Officials from the non-partisan Veterans Campaign are predicting the number of veterans serving in Congress will increase following the results of the upcoming congressional midterm elections, based on the number of candidates running in winnable races.

“This is the first significant increase in congressional military service in half a century,” said Seth Lynn, a University of San Francisco adjunct professor and founder of the Veterans Campaign, which studies the participation and impact of veterans in public office.

However, the total is still likely to be fewer than 100 veterans in the House and Senate. In 1995, at the start of the 104th Congress, veterans held 213 seats. In 1973, the total was 401 — 75% of all the seats in both chambers.

Still, even a small increase in veterans in Congress is significant given the slow decline in the number of individuals with military service in America.

Since the all-volunteer force was instituted in 1973, the number of Americans to serve in the armed forces has decreased steadily. In 1980, about one in every eight American citizens had served in the military, according to the U.S. Census Bureau. By 2020, that figure was closer to one in every 17 American citizens.

There are about 18 million veterans living in America today. Nearly 200 veterans won major-party primaries this year and will vie for a seat in Congress in the midterm elections, making it the largest field of candidates with military experience in a decade.

“We’ve tracked veteran candidates in every congressional election since 2000 and we’ve never seen this many veteran challengers secure a major party nomination,” Lynn said.

Looking at specific races, Veterans Campaign officials believe that 73 veterans are running in House districts they should win. Six more races that are toss-ups feature two veterans squaring off against each other.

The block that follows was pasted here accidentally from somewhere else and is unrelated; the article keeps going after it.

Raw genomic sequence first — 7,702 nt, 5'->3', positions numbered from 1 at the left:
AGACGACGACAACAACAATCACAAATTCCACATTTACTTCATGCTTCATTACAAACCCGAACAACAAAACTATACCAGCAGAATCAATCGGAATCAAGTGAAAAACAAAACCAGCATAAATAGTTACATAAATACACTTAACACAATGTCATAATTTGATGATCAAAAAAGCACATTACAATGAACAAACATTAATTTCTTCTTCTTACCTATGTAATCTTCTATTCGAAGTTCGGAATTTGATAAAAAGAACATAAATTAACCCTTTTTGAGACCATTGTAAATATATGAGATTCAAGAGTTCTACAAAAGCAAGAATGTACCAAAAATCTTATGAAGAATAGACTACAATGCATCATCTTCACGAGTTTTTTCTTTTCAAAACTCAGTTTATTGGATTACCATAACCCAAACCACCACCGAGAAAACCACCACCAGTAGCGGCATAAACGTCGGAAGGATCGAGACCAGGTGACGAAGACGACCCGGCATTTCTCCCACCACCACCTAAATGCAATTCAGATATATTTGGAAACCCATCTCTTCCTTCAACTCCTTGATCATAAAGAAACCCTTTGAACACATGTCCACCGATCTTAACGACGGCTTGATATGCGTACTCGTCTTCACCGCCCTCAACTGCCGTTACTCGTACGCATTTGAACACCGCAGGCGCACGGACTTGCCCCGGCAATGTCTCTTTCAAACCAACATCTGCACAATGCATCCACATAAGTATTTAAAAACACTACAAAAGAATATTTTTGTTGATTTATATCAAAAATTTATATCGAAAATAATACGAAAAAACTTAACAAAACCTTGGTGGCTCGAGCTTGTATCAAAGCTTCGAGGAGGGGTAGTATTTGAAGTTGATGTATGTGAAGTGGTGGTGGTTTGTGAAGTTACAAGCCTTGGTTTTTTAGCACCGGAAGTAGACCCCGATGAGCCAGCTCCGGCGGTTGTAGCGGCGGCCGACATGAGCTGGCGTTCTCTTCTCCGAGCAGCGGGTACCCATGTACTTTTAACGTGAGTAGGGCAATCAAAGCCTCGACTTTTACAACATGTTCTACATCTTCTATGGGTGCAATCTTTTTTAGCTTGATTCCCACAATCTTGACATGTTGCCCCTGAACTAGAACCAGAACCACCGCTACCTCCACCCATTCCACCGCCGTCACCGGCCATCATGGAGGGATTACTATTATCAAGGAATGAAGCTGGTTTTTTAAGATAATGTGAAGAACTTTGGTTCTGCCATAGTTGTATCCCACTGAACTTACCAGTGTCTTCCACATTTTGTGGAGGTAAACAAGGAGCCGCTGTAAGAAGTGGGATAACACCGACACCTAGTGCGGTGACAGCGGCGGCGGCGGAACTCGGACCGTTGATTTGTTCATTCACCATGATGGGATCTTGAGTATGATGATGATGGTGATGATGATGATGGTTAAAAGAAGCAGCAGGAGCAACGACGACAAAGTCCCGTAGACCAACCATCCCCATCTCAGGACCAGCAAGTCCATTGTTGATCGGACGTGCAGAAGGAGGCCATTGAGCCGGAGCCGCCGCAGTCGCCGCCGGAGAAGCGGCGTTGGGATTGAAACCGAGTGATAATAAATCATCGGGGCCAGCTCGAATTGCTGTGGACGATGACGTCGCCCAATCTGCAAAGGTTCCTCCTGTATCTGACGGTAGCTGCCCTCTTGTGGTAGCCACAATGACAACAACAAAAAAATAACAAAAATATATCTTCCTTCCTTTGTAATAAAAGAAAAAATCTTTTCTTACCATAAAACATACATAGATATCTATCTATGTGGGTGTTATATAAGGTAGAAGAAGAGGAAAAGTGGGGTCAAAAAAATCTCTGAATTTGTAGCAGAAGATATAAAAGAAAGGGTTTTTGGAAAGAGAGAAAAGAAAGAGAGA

Twelve veterans serving in the Senate are not up for election this cycle. And two more incumbent Senate veterans (Illinois Democrat Tammy Duckworth and Connecticut Democrat Richard Blumenthal) are heavily favored in their reelection bids.

That’s a baseline of 90 veterans in the House and Senate at the start of the 118th Congress, one fewer than the total at the start of the 117th Congress two years ago.

Lynn said he expects between three and eight additional House races will feature veteran winners. Six Senate candidates who are veterans are also in toss-up races.

The number of members of Congress with military backgrounds increased from 2013 to 2015 (up four) and again in 2017 (up three), but the total hasn’t risen by more than 1% of the congressional seat total since 1967 (when it was up 12 veterans from the previous session of Congress).

Veterans running as Republican candidates outnumber Democratic ones by nearly a two-to-one margin.

Leo covers Congress, Veterans Affairs and the White House for Military Times. He has covered Washington, D.C. since 2004, focusing on military personnel and veterans policies. His work has earned numerous honors, including a 2009 Polk award, a 2010 National Headliner Award, the IAVA Leadership in Journalism award and the VFW News Media award.

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